Carpets from Turkmenistan
The resulting struggle between father and son saw Oghuz Khan emerge as victor. He became ruler of the Oghuz people and conquered the entire known world: his reign stretched as far as the Land of Darkness. (16)
Oghuz Khan had six sons. They went by the names of Kun Khan (Khan stands for "prince" and Kun means "sun"), Ay Khan (Prince of the Moon), Yulduz Khan (Prince of the Star), Kuk Khan (Prince of the Sky), Tak Khan (Prince of the Mountain) and Tingiz Khan (Prince of the Sea)(18).
One day Oghuzís sons went on a hunt and found a golden bow and three arrows. They talked to their father and asked him to justly divide the items between the six of them. He gave the bow as a whole to the three elder sons, who were ranked higher and were to protect his right flank, receiving the name Bozuk (which stands for "to divide in order to distribute")(20).
Each of the three younger brothers was given a golden arrow and instructed they were to protect Oghuzís left flank. He called them Och-Uk (Och means "three" and Uk means "arrow," so they were called "Three Arrows").
After living for a thousand years, Oghuz died(21) and, following his orders, the oldest son Kun Khan succeeded him.
Kun Khan and his brothers each had four sons. In order to prevent dispute and establish proper cattle ownership, Kun Khan took the advice of his fatherís confidant, Ikit Irkil Khowja, and handed to each of the sons one Tamgha (insignia or brand). He assigned an animal to each of his five brothers and their four sons; these were meant to function as Onghun (totem or protective spirits). The word "Oneghun" derives from "Inag Bolsun" and means: "It has been blessed". (22)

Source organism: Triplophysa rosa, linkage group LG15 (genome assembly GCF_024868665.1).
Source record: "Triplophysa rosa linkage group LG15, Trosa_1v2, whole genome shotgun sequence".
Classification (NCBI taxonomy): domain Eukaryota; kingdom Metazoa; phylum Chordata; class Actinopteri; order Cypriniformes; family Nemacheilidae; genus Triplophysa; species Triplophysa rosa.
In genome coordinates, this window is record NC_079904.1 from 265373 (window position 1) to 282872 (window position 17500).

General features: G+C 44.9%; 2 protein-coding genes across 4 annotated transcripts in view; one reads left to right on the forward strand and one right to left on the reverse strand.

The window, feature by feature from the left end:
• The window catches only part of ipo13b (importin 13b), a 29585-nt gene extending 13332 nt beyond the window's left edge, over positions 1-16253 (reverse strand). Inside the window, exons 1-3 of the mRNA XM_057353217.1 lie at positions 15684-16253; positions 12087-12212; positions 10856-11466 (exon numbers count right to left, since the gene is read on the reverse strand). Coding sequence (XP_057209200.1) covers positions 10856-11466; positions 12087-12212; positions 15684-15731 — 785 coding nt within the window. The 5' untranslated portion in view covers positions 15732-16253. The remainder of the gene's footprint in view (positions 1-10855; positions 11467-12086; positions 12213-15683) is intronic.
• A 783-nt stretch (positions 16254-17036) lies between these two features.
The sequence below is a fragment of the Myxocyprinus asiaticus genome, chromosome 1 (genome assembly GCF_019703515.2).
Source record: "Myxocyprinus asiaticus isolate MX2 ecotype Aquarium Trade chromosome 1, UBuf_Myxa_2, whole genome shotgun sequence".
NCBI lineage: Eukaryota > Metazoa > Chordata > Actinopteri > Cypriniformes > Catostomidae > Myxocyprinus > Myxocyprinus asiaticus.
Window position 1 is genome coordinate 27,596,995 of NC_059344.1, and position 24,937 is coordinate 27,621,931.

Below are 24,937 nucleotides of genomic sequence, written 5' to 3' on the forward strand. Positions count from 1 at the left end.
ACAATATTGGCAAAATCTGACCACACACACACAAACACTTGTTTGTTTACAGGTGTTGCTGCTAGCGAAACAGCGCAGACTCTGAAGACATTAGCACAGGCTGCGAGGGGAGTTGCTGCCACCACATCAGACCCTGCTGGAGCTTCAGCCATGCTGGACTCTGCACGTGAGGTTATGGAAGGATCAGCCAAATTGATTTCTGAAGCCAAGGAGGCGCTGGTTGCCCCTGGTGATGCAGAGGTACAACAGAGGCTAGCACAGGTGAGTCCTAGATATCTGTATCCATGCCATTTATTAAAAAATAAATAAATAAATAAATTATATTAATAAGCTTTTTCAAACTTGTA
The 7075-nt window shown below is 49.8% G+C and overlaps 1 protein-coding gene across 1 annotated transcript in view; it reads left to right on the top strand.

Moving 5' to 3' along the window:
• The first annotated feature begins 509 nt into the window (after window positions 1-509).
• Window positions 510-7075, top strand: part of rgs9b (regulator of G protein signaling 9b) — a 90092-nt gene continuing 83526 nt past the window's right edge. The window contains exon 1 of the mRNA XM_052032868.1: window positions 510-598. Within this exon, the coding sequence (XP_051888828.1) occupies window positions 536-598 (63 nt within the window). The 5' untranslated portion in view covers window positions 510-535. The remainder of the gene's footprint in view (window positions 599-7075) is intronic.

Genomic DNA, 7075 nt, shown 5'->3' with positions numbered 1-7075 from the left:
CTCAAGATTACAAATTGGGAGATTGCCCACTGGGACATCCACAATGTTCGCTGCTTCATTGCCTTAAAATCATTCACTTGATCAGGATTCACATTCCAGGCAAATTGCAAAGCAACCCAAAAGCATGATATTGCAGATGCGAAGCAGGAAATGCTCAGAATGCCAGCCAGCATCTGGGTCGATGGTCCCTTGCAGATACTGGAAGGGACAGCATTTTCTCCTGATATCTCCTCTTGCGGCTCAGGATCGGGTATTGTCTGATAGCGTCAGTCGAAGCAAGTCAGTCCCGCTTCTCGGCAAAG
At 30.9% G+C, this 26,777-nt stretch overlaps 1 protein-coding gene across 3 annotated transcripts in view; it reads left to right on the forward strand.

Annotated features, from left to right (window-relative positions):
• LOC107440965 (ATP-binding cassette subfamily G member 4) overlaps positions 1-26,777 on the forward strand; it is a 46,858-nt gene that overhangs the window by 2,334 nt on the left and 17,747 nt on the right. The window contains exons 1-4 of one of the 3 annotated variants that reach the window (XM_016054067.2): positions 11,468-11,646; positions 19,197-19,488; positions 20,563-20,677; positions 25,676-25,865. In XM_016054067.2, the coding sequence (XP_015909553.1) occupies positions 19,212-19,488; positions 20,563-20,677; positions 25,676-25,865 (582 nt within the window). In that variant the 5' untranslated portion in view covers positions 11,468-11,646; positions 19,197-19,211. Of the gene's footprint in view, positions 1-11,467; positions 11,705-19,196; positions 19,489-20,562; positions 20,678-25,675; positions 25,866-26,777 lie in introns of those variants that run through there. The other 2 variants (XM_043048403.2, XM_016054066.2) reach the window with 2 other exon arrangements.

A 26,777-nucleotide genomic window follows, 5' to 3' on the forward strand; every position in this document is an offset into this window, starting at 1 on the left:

Here is the list of the brothers, who were called Bozuk and made up the right flank or side of Oghuz Khanís army. They included the following which are listed below with the meaning for each name and the associated Tamgha (mark or branding sign) and the Oneghun (totem animal):
In addition to these details Rashid al-Din also listed the select pieces of meat that were ceremonially allotted to each of the grandchildren of Oghuz Khan. For a long time, historians did not know what to make of this information but eventually it was discovered it was a custom of the Turkic people to hand the best piece of meat to the most notable and important guest of the festival (Toi).
Over time this custom(Toi) changed from being a matter of culinary indulgence into one of rank and hierarchy that lead to conflicts and much contention(26).
These myths show how social and politico-economic necessities determined the customs that ruled the lives of these Oghuz nomads, as well as their successors.
Here are some other ruling customs and traditions:
Tribal hierarchy and strict adherence to the customs and habits of the clan were the basis for the cohabitation of a people(Turkmen) for whom freedom, liberality and independence were the highest values. These ideals ranked immeasurably higher than political power and influence. The Turkmen abhorred solid houses, sedentariness and wastefulness.